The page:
The euro was intended to promote a European-wide, highly-integrated, efficient capital market that would enhance growth and help cure the continent of the dreaded "euro sclerosis" disease. To an economist, one of the truly fascinating developments in the continuing saga of the euro zone crisis is the extent to which the project of European Monetary Union (EMU) is having the opposite effect.
To be sure, only a few years ago, the architects of the euro zone could claim success in creating an efficient pan-European capital market that intermediated savings from, say, Germany, to fund investments in, for example, Greece and Spain. The fact that Greece and Spain could borrow at rates only a few basis points over German bunds was cited as evidence of the efficiency of the capital market. Over the past several months, however, Europe has witnessed a quiet fragmentation of its capital market. As Stephen King points out in the Financial Times, the rates at which the banks of different euro zone members pay to raise short term funds are widening and cross border bank flows are shrinking.
Part of the problem is collateral. The financial system can be thought of as an inverted pyramid resting on an apex of collateral supporting the vast, complex network of financial transactions above. (See earlier posts, here and here.) Reduce the size of that collateral, and the whole of the pyramid shrinks. That is what is at play in Europe. The value of sovereign bonds used as collateral is shrinking, as periphery country bonds are no longer considered "risk free."
At the same time, credit worthy national governments and central banks are reluctant to allow “their” good collateral to seep out. The result is a kind of reverse game of “hot potato”: instead of trying to get rid of good collateral, the objective of the game is to hoard it in order to support financial transactions in your country to support the financial system’s "inverted pyramid." Of course, this is not the result of any overt policy action on the part of national governments or central banks — that would be inconsistent with the commitments of EMU. It is, rather, the result of behaviour under uncertainty and a retrenchment from risk-taking; though national regulators in core countries are undoubtedly not discouraging the practice.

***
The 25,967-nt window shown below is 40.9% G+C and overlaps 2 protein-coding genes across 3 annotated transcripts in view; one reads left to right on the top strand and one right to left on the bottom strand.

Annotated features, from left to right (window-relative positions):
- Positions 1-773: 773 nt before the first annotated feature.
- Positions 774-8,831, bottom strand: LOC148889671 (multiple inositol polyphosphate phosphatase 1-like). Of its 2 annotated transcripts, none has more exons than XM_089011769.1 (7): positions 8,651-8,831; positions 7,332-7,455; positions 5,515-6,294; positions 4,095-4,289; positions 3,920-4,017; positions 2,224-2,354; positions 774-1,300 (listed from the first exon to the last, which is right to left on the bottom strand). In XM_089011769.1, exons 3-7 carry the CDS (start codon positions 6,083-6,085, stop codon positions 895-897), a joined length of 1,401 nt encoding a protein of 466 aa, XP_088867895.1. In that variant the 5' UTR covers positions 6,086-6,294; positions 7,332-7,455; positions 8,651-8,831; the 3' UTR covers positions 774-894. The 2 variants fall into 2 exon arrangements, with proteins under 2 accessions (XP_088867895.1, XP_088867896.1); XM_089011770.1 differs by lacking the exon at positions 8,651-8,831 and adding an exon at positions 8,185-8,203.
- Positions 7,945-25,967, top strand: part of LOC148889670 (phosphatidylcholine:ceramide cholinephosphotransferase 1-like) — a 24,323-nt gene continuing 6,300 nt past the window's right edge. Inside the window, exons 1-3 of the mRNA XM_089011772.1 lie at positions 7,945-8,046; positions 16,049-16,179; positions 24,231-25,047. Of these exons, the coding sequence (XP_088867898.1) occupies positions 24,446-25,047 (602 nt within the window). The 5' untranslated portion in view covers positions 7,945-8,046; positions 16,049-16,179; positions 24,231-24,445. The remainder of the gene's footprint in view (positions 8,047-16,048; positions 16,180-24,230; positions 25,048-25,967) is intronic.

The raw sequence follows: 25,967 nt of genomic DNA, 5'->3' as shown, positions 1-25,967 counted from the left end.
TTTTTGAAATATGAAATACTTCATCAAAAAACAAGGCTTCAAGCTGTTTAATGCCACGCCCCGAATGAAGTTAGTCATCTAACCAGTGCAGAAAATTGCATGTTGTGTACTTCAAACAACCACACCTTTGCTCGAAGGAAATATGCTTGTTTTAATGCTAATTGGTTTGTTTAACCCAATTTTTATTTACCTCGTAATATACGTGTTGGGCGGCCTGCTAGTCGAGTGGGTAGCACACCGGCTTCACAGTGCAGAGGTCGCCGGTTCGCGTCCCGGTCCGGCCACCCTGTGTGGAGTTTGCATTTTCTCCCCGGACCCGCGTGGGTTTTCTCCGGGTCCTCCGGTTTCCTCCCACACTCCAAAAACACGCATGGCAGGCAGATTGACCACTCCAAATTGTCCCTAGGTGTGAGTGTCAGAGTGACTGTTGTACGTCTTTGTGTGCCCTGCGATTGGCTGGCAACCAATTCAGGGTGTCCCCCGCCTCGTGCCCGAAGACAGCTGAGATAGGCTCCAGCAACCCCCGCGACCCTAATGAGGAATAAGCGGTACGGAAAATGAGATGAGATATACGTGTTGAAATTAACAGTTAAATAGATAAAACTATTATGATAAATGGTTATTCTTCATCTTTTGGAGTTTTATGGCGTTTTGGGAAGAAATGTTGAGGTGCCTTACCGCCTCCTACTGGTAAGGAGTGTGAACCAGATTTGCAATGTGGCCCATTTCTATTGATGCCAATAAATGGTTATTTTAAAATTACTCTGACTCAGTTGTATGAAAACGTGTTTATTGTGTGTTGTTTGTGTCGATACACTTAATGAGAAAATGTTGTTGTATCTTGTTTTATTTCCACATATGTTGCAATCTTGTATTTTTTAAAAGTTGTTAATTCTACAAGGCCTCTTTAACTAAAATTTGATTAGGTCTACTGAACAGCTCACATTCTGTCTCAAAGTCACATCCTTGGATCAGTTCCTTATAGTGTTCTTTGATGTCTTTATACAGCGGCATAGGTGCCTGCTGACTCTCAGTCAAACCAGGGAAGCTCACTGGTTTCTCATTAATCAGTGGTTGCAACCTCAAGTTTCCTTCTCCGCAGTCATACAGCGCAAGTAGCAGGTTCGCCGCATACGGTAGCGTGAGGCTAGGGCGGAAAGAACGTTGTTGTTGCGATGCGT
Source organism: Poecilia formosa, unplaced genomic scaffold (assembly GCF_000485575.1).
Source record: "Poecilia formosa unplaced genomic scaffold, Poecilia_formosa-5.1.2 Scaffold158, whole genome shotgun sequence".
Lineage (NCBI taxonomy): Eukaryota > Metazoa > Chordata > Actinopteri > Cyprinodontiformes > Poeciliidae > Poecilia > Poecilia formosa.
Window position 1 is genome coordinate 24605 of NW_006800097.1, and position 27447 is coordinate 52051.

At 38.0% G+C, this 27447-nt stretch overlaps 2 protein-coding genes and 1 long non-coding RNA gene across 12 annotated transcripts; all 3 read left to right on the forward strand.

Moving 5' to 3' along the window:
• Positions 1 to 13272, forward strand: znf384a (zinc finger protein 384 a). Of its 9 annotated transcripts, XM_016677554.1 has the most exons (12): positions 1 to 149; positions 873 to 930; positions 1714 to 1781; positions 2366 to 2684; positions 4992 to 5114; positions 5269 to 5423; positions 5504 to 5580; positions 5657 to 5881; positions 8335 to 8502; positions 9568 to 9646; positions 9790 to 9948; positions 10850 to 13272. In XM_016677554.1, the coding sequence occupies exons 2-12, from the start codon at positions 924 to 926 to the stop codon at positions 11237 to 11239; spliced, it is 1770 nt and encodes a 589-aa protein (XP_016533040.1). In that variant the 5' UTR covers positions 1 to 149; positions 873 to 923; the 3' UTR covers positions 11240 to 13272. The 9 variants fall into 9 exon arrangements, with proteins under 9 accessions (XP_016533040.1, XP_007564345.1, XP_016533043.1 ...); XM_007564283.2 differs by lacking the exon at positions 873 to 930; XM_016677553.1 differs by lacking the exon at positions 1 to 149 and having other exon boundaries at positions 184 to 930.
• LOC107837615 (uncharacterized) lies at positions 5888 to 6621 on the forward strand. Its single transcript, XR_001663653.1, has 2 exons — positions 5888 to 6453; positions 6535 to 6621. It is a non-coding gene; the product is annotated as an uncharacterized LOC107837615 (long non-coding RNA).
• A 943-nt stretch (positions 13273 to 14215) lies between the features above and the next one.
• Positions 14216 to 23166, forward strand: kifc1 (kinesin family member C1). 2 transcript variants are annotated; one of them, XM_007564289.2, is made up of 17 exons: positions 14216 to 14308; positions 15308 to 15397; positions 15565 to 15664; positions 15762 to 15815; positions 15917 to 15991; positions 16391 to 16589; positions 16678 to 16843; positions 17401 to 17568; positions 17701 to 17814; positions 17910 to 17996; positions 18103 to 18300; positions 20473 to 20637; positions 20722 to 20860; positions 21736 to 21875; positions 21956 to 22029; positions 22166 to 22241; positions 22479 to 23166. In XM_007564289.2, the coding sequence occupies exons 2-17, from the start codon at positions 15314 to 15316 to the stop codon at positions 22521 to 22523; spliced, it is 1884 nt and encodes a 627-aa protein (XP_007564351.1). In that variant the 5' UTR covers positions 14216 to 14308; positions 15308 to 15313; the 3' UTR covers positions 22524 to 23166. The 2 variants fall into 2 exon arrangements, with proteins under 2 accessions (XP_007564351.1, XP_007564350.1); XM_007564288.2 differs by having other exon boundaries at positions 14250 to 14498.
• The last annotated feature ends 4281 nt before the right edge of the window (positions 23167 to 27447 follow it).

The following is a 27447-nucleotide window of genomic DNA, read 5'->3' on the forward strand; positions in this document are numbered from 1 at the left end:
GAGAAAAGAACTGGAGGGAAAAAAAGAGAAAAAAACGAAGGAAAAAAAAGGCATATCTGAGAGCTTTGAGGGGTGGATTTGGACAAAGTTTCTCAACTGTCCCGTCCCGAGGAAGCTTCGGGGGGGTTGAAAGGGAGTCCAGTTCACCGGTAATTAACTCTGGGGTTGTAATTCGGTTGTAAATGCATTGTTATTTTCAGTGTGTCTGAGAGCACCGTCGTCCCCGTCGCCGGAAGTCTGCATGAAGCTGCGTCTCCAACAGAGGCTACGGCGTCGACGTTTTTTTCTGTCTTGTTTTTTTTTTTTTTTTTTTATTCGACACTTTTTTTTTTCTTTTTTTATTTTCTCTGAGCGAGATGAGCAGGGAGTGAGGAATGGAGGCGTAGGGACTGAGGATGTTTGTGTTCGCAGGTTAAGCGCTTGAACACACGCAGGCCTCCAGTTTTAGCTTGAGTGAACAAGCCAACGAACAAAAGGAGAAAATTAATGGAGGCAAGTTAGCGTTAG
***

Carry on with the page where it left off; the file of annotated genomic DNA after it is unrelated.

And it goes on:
If collateral is part of the problem, so too is the euro itself. In recent months we have seen the evolution of thinking from “the exit of a member is impossible” to “exit of some weaker members is possible” to the view expressed by a growing number of observers that “exit of some is probably inevitable.” That evolution in thinking is hugely important in terms of the integration of the capital market. In the halcyon pre-crisis glory days of the euro, exit was unthinkable. That certainty allowed financial markets to ignore exchange rate risk. And, as any good student of international finance will tell you, in that environment, with reasonably efficient capital markets, the process of arbitrage will drive the prices of assets of comparable risk together. That was indeed the case; it accounts for the remarkable convergence of sovereign bond yields in euro zone countries, as financial markets blithely assumed that no member of the euro zone would ever be allowed to default.
But as the perceived risk of euro exit has increased, we have seen bond spreads between German bunds and the bonds of periphery sovereigns return to levels prevailing before the introduction of the euro. In some respects, this is gratifying for anyone who teaches international macroeconomics: Europe has unwittingly provided an excellent test of the theory. And, yet, it is deeply troubling because it was all so predictable. This whole episode underscores the dangers of “incomplete integration” — moving ahead with the integration of markets before the governance arrangements needed to support efficient market outcomes have been erected.
Moreover, we have seen this movie before. To repeat myself, Europe has re-created the dysfunctional gold standard of the inter-war years that did not promote automatic, symmetric adjustment of external imbalances; that system led to the hoarding of gold in the countries with strong balance of payments positions (France and the United States).We all know how that turned out.
The beggar-thy-neighbour responses to financial and economic shocks of the early 1930s led to a fragmentation of the global economy, as country after country adopted policies designed to protect themselves from the troubles of others, but which shifted the adjustment burden to their neighbours. Unfortunately, those policies invited retaliation and eventually the gains from international trade and finance were lost. The result was a fragmentation of the global economy that propagated stagnation and created a backlash against financial and economic integration.
So, is growing financial fragmentation in Europe a prelude to globalization backlash? One more question that clouds the outlook in the New Age of Uncertainty.